Katharine Weber: The Memory of All That
Katharine Weber is best known as a novelist – I interviewed her last year about her wonderful novel True Confections and she has written many more fine books. The Memory of All That, subtitled “George Gershwin, Kay Swift and My Family’s Legacy of Infidelities is both a memoir of her own family, as well as a history of a certain slice of twentieth century America, primarily focused on her grandmother, Kay Swift, whom she loved, and her quite unusual and difficult father, Sidney Kaufman, with whom her relationship was far more complicated to say the least.
Sidney Kaufman was a larger than life character, but mainly one of his own making, someone who spent years trying to “make it” in the movies and never succeeding. He was also a narcissist, a husband who literally neglected his wife and family, and who had numerous long lasting affairs. One most notable was an affair that lasted for years with Beatrice Buchman, wife of the famed (blacklisted) screenwriter, Sidney Buchman (who happens to be my father’s first cousin).
Sidney Kaufman also was a target of a decades long investigation by the FBI, initially because the agency confused him with another Sidney Kaufman, a longshoreman who joined the Abraham Lincoln Brigade to fight fascism in Spain. And hilariously, Kaufman was such a fantasist, that the FBI itself could not tell the facts about his life from the fiction. Not so hilariously was the effect of Kaufman’s absences and failures to relate to his family, which deeply affected the author of this book, as she recounts in some deeply moving passages in this book.
But in many ways, the focus of this book is really on Kay Swift, known even today for her wonderful music, as well as for her lengthy romance (and musical collaboration) with renowned composer George Gershwin. Weber tells her grandmother’s fascinating life story with a great deal of love, and of course intimacy, and provides an insider’s view of many details of her life and relationships with her husbands and lovers. Swift is in many ways an iconic, 20th century American woman, who made her way among men at a time when doing so was unusual and difficult, and required considerable verve and inner direction. And while she had many material advantages, the challenges she faced and overcame, both personally and professionally, were significant and testament to her powerful inner being.
Weber’s grandfather was James Paul Warburg, and here introduces us to him and the rest of his famous banking family. Interesting stories are here in abundance. Grandfather Warburg advised and feuded with President Franklin D. Roosevelt, great-uncle Aby Warburg, while eccentric to say the least, was responsible for significant theories in art and myth, and the family was at times dominated by the unusual psychoanalyst Gregory Zilboorg (who slept with his patients on a regular basis, and turned George Gershwin against Kay Swift when she decided to stop allowing him to sleep with her!)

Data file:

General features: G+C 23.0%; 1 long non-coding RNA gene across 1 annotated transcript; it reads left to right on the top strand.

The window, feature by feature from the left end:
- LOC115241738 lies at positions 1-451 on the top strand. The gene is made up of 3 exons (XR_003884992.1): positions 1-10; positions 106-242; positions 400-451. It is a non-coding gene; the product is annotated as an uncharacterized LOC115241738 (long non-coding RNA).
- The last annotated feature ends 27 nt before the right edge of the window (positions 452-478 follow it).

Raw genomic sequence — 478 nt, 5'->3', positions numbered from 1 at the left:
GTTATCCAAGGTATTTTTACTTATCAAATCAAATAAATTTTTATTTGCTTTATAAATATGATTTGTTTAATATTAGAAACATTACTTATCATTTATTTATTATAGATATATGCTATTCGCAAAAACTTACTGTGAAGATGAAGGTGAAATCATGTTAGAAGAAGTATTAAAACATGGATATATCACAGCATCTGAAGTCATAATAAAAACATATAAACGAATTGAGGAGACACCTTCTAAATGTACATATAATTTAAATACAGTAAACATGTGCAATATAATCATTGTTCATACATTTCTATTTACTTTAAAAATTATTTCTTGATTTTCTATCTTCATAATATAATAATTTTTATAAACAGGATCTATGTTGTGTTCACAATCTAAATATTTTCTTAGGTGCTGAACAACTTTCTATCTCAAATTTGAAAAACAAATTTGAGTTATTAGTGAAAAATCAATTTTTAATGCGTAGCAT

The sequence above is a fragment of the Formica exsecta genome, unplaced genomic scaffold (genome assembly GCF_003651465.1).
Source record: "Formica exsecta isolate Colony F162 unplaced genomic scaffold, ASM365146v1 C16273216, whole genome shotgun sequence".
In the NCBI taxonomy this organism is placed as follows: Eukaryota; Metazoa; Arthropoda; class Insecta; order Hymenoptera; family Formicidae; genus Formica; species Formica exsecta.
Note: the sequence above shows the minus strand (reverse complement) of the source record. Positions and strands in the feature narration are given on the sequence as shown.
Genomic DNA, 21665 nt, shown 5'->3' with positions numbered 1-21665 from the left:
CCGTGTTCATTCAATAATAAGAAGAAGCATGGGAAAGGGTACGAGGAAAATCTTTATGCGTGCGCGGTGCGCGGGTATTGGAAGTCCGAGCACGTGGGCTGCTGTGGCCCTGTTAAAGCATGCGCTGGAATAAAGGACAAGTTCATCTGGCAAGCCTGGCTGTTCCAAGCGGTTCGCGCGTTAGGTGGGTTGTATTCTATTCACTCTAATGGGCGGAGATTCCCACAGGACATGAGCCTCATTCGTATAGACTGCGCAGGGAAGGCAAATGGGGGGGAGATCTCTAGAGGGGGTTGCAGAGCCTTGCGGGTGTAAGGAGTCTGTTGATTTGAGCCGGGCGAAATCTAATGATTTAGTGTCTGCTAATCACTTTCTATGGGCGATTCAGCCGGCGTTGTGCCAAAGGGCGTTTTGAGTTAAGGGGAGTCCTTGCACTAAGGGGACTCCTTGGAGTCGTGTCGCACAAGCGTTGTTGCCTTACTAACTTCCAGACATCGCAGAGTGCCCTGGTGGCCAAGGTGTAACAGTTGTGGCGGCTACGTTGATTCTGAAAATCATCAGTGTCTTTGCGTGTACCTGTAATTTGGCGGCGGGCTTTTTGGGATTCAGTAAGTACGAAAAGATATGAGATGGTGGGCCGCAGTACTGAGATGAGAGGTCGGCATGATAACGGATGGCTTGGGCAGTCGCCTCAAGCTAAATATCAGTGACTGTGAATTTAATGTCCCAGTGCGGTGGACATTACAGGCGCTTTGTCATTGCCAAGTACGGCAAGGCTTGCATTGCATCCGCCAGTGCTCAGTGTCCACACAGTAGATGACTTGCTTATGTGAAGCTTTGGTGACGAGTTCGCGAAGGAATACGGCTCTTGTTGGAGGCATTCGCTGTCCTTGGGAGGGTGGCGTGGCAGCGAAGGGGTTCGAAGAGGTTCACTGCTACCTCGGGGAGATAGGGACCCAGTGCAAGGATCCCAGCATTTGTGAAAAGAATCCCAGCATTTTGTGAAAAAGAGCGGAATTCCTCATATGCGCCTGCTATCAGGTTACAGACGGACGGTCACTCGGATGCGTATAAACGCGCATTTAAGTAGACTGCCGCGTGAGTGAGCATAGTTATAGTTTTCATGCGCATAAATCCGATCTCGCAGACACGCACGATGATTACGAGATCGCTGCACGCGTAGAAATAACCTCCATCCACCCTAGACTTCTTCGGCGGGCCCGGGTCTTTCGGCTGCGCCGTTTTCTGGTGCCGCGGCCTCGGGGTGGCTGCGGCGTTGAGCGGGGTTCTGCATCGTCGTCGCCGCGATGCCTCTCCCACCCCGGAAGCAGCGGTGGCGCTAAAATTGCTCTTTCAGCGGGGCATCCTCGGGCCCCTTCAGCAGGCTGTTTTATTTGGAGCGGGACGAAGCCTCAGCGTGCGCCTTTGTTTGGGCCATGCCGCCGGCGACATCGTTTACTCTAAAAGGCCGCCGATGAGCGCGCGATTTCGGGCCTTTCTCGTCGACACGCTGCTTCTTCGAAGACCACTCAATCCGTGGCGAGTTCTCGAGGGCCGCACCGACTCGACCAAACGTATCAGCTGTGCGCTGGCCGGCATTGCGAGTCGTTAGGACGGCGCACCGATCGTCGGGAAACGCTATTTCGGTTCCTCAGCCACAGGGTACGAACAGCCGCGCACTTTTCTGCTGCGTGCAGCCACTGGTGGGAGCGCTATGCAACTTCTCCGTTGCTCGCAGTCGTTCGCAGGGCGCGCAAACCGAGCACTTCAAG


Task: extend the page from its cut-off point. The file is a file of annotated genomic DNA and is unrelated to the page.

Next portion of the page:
Overall, this is an engaging, beautifully written and emotionally powerful book. Katharine Weber’s family has been complicated, brilliant, interesting, and influential in many areas of American life, and of course has made her the writer she is today. She tells the story of her family with humor, love and a keen eye for emotional detail, and gives us a portrait of herself at the same time.
In my conversation with Katharine we talked about her father, and the complexities of his life, as well as her relationship with Kay Swift and how this book came to be written. It’s a terrifically engaging story she has to tell and we had a great talk about her really great book.
Katharine Weber’s website is here. The Memory of All That got a terrific review in the NY Times:
“…Ms. Weber’s account of her relationship with her manipulative fabulist of a father brings to mind classic autobiographies of unmoored childhoods, like Mary Karr’s “Liars’ Club” and those companion volumes from the brothers Wolff, “This Boy’s Life” (Tobias) and “The Duke of Deception” (Geoffrey)…It’s when Ms. Weber remembers Papa that her considerable skills as a writer are most seductively on display. And it’s not just because the exasperating Kaufman is such a good subject. It’s that Ms. Weber is able to arrange words musically, so that they capture the elusive, unfinished melodies that haunt our memories of childhood. As her grandmother’s lover might have put it, she’s got rhythm.” – Ben Brantley